BAE Systems “not a normal business” says senior Tory MP after RAF Marham job cut announcement
PUBLISHED: 13:51 10 October 2017 | UPDATED: 14:52 10 October 2017
A senior Tory MP accused BAE Systems of enjoying “special treatment” and a “near-monopoly position” in UK defence, as he urged ministers to scrutinise almost 2,000 potential job losses.
Julian Lewis, chairman of the Defence Select Committee, said BAE Systems “are not a normal business” given its standing in the UK procurement system.
It comes after the defence giant announced 245 jobs at RAF Marham in Norfolk and RAF Leeming could be cut as part of a restructure.
The comments came after Business Minister Claire Perry said the proposed cuts by the defence giant were a result of normal business practice rather than any government decisions on defence spending.
She told the Commons the Ministry of Defence had spent almost £4bn with BAE Systems in the past year.
Mr Lewis said: “When BAE Systems says to the Government that this is normal business practice, will the Government reply to BAE Systems and remind them that they are not a normal business, because they enjoy a near-monopoly position in many parts of the British defence procurement structure.
“Will they therefore extract from BAE Systems a promise to work closely with the government and to examine to what extent any streamlining is really necessary and to what extent this can be ameliorated by common action, bearing in mind the special treatment that BAE Systems so often receives from the United Kingdom Government.”
Ms Perry said: “He is right to remind us that we spend almost £4bn in procuring products and services from BAE Systems.
“But again, I think it is really important that if we want to have a globally competitive, highly efficient bastion of success in this vital industry, that we do allow the company to go through its management processes.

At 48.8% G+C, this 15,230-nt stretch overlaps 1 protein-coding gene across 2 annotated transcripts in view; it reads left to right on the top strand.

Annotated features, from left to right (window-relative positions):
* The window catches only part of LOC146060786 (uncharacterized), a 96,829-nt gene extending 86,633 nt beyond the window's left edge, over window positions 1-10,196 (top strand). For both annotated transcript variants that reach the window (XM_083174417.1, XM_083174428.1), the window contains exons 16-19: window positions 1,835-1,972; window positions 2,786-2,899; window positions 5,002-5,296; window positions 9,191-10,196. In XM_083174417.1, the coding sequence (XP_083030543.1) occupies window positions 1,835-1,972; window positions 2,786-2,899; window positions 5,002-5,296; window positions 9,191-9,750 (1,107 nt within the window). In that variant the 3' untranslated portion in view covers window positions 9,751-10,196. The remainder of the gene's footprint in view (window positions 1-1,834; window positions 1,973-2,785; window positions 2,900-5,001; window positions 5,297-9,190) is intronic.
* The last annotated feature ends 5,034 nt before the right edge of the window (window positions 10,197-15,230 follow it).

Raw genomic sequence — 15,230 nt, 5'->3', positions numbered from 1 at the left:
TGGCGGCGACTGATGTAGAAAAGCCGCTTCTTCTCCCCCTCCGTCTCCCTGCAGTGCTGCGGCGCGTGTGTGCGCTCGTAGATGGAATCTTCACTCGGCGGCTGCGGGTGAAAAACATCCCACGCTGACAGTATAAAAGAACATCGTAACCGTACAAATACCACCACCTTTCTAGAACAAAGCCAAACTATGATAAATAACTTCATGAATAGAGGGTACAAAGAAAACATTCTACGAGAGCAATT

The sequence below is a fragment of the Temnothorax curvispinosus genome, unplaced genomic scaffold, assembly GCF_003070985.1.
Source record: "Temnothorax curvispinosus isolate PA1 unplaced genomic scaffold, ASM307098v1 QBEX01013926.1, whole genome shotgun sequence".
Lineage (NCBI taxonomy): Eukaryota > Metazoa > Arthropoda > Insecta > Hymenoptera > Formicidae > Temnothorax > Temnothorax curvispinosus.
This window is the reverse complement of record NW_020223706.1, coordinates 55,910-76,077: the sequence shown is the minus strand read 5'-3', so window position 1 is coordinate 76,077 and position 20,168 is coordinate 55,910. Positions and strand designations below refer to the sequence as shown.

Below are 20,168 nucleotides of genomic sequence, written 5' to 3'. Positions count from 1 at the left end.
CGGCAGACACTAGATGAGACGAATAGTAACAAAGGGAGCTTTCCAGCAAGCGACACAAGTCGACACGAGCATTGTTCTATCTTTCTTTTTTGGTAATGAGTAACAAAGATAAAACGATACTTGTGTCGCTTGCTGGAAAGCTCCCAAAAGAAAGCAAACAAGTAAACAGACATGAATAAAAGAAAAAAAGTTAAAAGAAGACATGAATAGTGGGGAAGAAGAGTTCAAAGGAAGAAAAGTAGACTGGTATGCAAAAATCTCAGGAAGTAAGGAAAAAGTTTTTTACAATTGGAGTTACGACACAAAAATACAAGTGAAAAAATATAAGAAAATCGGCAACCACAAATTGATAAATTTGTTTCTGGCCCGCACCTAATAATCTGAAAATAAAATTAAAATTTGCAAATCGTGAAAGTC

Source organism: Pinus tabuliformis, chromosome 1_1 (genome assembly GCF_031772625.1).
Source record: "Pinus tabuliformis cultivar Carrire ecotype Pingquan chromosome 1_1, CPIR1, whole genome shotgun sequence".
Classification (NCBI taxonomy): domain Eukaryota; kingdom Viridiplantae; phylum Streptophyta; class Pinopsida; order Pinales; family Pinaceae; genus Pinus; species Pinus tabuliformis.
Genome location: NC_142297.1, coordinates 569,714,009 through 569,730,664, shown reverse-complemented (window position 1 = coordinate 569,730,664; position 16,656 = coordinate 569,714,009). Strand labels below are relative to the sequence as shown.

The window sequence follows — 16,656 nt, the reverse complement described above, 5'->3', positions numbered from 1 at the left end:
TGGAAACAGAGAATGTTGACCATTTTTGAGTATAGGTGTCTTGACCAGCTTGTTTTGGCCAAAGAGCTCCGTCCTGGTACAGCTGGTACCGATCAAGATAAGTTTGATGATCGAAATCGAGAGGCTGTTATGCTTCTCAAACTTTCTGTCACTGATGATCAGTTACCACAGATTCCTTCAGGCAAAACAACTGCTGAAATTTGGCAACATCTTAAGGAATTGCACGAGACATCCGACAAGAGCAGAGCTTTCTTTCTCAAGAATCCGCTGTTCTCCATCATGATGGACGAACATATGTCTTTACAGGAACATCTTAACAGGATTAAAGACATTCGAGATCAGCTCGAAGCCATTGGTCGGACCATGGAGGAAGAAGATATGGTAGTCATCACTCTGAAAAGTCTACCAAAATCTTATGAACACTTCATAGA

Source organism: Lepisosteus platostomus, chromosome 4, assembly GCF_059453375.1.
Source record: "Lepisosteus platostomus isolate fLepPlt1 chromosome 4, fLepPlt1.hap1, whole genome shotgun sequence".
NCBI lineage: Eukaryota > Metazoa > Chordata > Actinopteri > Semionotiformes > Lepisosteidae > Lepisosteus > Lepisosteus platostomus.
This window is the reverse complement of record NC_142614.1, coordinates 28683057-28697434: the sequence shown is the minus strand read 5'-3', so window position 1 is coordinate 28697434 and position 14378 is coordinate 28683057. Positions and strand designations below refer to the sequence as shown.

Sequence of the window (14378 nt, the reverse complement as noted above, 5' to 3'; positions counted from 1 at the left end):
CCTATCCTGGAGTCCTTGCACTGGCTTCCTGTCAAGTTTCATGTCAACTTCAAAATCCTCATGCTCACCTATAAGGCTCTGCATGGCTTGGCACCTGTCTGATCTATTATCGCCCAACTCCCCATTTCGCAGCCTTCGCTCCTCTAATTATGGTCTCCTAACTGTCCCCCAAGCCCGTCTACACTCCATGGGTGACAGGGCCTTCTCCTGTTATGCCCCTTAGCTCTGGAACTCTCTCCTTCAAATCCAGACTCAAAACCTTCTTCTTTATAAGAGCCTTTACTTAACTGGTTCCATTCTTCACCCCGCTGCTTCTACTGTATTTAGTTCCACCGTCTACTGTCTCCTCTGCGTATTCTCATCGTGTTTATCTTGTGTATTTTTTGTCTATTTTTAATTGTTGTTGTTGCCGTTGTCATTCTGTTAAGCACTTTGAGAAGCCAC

“Of course we want to procure from BAE Systems. We also procure from a wide range of other suppliers and it would be wrong for government to be trying to interfere in the business processes.”
Earlier, Ms Perry told MPs that BAE systems is considering reductions of up to 1,400 staff in its military, air and information businesses, 375 in its maritime services division and 150 in its supply of intelligence business.
She said no decisions would be taken before a 30-day period of consultation, and that voluntary redundancies would be made as far as possible.
“The House should be absolutely clear that BAE Systems has taken this decision as a result of, effectively, normal business practice,” said Ms Perry.
“It’s a result of internal restructuring and a drive to transform its businesses so it can continue to be one of our most efficient and effective companies, generating export orders across the world.
“This is not related to any UK defence spending decisions.”
The minister said efforts would be made to get staff other skilled jobs in the UK, as she attacked Labour’s stance on defence at the party’s conference in Brighton.
“It was very striking how during conference speech after conference speech – not the honourable members opposite, for whom I have great respect – but other members went out of their way to criticise exactly this industry that we are talking about today,” Ms Perry said.
Shadow defence secretary Nia Griffith said uncertainty over future orders had played a part in the decision, as well as concerns over MoD funding and the impact over Brexit.
“The government could take immediate steps to counter this by bringing forward orders for nine new Hawk aircraft for the Red Arrows,” Ms Griffith said